Dave is a professional genealogist and owner of Old Bones Genealogy of New England. Not only is he President of the Connecticut Society of Genealogists, he is also President of the Western Massachusetts Genealogical Society, a past president of the New England Chapter of the Association of Professional Genealogists (NEAPG), and the Registrar for the Pomeroy Chapter of the Massachusetts Society of the Sons of the American Revolution (MASSAR).
In my role as an official NERGC blogger, I caught up with Dave during a rare break in his busy schedule. He answered a few questions about his involvement in genealogy.
1. One of your presentations is about interviewing relatives to record the past for future generations. What happened when you first interviewed your own relatives?
Initially, I interviewed an aunt simply for a reason to have a conversation! For a variety of reasons, we were driving back from an event at my sister’s in upstate New York. We just got to talking about how she met my uncle, what was life like for them in the mid-50s, what was it like raising 5 children all born within 6 years, where did she go to school, where did she work before her marriage to my uncle, and on and on. It was a 4 hour drive so we talked a lot.
2. What inspired you to become a professional genealogist and help others explore their family trees?
I grew up in a household where, at a very young age, if I asked a question of my mother, her response was, “What you don’t know won’t hurt you.” When I’d ask my father, his response, “Go ask your mother!” That’s bit of an exaggeration, but basically it was the culture of our little family. Of course, I’d be all ears at holidays and other occasions when a larger group of relatives got together. I learned that my maternal grandmother, Hazel, was raised by her grandparents because her own mother had died, that her cause of death had been “milk leg,” that her grandfather (my 2nd great grandfather) came from England, that my father was in the US Navy during WW II but never heard any details, and lots of other stories that I couldn’t connect until I grew a bit older.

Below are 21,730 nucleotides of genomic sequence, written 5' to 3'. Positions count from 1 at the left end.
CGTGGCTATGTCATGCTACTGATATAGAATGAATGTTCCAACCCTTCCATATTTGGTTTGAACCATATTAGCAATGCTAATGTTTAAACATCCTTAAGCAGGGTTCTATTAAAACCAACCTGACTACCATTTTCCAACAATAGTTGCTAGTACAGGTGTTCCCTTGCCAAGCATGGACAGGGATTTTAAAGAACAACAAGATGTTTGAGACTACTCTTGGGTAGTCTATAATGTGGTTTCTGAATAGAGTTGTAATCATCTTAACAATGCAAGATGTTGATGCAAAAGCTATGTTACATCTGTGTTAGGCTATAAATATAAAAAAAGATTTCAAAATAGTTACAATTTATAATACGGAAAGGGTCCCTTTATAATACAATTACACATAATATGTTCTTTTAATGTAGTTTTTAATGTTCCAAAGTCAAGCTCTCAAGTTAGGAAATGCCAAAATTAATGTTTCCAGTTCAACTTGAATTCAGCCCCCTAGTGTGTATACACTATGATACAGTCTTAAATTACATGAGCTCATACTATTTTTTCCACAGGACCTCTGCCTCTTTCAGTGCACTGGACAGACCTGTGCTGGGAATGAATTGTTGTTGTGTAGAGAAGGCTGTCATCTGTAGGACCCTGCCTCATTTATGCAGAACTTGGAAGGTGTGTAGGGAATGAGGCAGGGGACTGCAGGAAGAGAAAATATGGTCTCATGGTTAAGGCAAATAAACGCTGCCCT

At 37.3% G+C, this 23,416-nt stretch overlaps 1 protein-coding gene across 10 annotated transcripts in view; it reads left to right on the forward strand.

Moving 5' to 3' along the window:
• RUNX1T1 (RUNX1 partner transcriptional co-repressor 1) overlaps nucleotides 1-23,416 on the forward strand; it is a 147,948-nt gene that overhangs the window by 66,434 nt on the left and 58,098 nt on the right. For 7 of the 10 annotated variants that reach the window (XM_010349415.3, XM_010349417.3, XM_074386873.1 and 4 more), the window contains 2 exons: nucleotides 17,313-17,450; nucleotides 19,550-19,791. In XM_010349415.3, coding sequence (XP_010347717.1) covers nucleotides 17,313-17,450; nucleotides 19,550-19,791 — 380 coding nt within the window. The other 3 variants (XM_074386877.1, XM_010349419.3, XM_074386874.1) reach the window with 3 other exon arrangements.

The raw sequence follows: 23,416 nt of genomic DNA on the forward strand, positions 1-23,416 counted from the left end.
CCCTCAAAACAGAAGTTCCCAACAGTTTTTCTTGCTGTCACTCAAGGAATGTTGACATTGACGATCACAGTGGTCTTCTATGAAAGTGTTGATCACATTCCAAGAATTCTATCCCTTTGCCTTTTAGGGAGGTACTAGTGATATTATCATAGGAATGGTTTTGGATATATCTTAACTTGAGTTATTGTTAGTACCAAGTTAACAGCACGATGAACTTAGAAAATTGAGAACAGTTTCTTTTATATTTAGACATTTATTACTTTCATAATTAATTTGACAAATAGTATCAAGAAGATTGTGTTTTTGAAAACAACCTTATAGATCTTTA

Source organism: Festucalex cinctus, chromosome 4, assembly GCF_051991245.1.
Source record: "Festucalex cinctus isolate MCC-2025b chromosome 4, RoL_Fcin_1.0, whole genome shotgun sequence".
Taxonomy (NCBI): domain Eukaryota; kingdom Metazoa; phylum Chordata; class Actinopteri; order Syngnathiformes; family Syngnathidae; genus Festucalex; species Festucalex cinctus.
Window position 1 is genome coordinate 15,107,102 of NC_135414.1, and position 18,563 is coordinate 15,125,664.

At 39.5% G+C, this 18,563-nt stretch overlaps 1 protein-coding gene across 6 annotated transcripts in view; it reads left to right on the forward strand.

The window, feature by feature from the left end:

As a genealogist, many of these tidbits surfaced and when I had time, I’d run down the details. For example, “milk leg,” it turns out, must have been their euphemism for cervical cancer as that was the cause of death of my grandmother’s mother. In the 1950’s, no one would dare say the word “cervical” out loud! I discovered this when I went to the Worcester, Massachusetts City Hall and ordered her death certificate.
There are hundreds of family history jewels where I only had hints. Here’s the best story: My father was born in Evergreen, Conecuh County, Alabama. I contacted the Conecuh County Historical Society to request information. I was strongly advised that if I was going to do any family history research in Evergreen, I should contact Mrs. Sarah R. Coker who had been researching the families of Evergreen and surrounding communities for decades. “Write clearly” I was advised, as Mrs. Coker was elderly and had vision problems. I quickly fired off a letter that I printed in large fonts to make sure she could read it. About 2 weeks later, Mrs. Sarah R. Coker replied. She was delighted that I finally contacted her. She was my paternal great-aunt, my paternal grandfather’s sister. By the way, I had never met, spoken to or seen a picture of my paternal grandfather who had died in 1964. When I visited her in her home in Evergreen, she regaled me with stories and shared mountains of research. Wow!